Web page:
I would like to take you back to 2012. Just a few short years after the soul-searching-scary Great Financial Crisis of 2008-9, market participants had finally given up their worry of the next great depression enveloping the globe, but had replaced it with an equally fervent fear that inflation would uncontrollably explode.
The Federal Reserve had recently completed their second round of quantitative easing, much to the chagrin of a large group of distinguished economic thinkers who had gone as far as writing an open letter to the Fed Chairman pleading he reconsider the program.
You remember that old A&E show Intervention? Well, this was like an academic peer episode - more neck beards and sophisticated language, but sadly, the same amount of crying.
So when the Fed’s favourite inflation gauge, the Core PCE index, spiked up to 2% in 2012, it was especially hard on Chairmen Bernanke. After all, his colleagues had just warned him that this was about to happen.
Like any good addict, Bernanke insisted he had his usage under control.
In fact, during a 60 minutes TV interview, when faced with the question about how confident he was that he could control inflation, he responded - “100%.”
Yet, here was Bernanke, staring down the barrel of 2% inflation, having done nothing to prepare the market for higher rates. He believed the inflation was “transitory” and it would be a mistake to nip off the budding recovery with tighter monetary policy.
The hawks went ape-shit. They screamed and yelled. They warned about Weimar Republic style hyper-inflation. But Bernanke hung tough.
This was bold. It took guts.
Now you might think it was wrong - so be it. I am not so omniscient to give judgment, but more importantly, it’s in the past, so arguing is about as interesting as when your 98-year-old grandma tells you that she was once “quite a dish.” Yeah sure, it might be true - but it ain’t doing anything for anyone today.
I am more interested in what this might mean for markets going forward.
This episode provided an important “lesson” for markets. I think that Cullen Roche’s admission was symbolic of the change of thinking that went through financial circles - The “Transitory” Inflation… Bernanke was right.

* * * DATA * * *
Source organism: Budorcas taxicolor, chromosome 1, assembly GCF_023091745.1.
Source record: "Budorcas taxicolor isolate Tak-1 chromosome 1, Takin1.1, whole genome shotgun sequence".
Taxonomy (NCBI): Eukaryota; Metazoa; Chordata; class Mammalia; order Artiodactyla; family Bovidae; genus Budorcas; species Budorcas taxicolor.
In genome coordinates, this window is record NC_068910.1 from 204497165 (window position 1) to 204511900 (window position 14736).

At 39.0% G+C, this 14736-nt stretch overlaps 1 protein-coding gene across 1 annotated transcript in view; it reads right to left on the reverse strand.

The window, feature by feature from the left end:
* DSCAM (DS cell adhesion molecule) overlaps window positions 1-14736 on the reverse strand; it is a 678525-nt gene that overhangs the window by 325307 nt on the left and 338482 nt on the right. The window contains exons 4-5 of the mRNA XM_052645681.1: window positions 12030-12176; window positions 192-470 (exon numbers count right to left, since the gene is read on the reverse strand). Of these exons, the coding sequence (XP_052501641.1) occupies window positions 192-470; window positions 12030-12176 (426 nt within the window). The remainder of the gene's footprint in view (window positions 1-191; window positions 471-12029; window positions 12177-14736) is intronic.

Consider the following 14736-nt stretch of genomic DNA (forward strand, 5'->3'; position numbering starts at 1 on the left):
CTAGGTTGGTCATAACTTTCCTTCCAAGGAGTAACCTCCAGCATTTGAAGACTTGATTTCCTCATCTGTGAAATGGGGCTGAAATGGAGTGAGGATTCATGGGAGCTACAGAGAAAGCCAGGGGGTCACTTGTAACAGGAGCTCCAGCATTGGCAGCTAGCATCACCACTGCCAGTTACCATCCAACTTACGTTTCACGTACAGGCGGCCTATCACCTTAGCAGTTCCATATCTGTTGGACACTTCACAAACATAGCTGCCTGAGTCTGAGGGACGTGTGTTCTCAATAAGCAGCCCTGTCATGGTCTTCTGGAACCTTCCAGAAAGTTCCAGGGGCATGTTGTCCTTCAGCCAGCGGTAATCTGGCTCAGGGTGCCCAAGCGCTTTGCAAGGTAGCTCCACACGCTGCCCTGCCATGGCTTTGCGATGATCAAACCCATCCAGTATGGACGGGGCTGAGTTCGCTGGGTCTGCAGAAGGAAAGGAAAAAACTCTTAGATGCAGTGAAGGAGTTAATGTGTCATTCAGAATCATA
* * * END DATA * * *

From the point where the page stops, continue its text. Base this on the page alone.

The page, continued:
I don’t often give Ben Bernanke a lot of credit for the job he’s done. I am admittedly hard on him and perhaps unfairly so. But he deserves some serious credit for his persistent comments on inflation in the last 24 months. Dr. Bernanke was mercilessly mocked in some circles for calling the surging commodity prices following QE2 “transitory”. In early 2011 he was cited:
“I think my take on inflation right now is that we are indeed seeing some increases, obviously,” Bernanke said. He attributed them to “global supply and demand conditions.” But he reckons these prices “will eventually stabilize.”
“I think the increase in inflation will be transitory,” Bernanke said. But we added: “we have to monitor inflation and inflation expectations extremely closely because if my assumptions prove not to be correct than we would certainly have to respond to that.”
He was further mocked by some who said the inflation would prove global in nature and that the impact would eventually spread to the USA. But this excellent chart below from Also Sprach Analyst shows that Ben Bernanke was very right about inflation. He deserves a great deal of credit for his prescience on the inflation front.
Although I believe the next surprise will be disappointing global economic growth, and not the other way round, I come from the Yogi Berra school of forecasting - “it’s tough to make predictions, especially about the future”, so I fully accept the possibility that inflation might take off in the coming quarters.
But I want to highlight that the stage has already been set for the Federal Reserve to “look through” those increases. Don’t expect Core PCE ticking above 2% to alter the Federal Reserve’s course. After all, I am sure that Bernanke has passed down the secret recipe for being able to 100% control inflation to Powell. No need to worry. Trust him, he just uses it recreationally.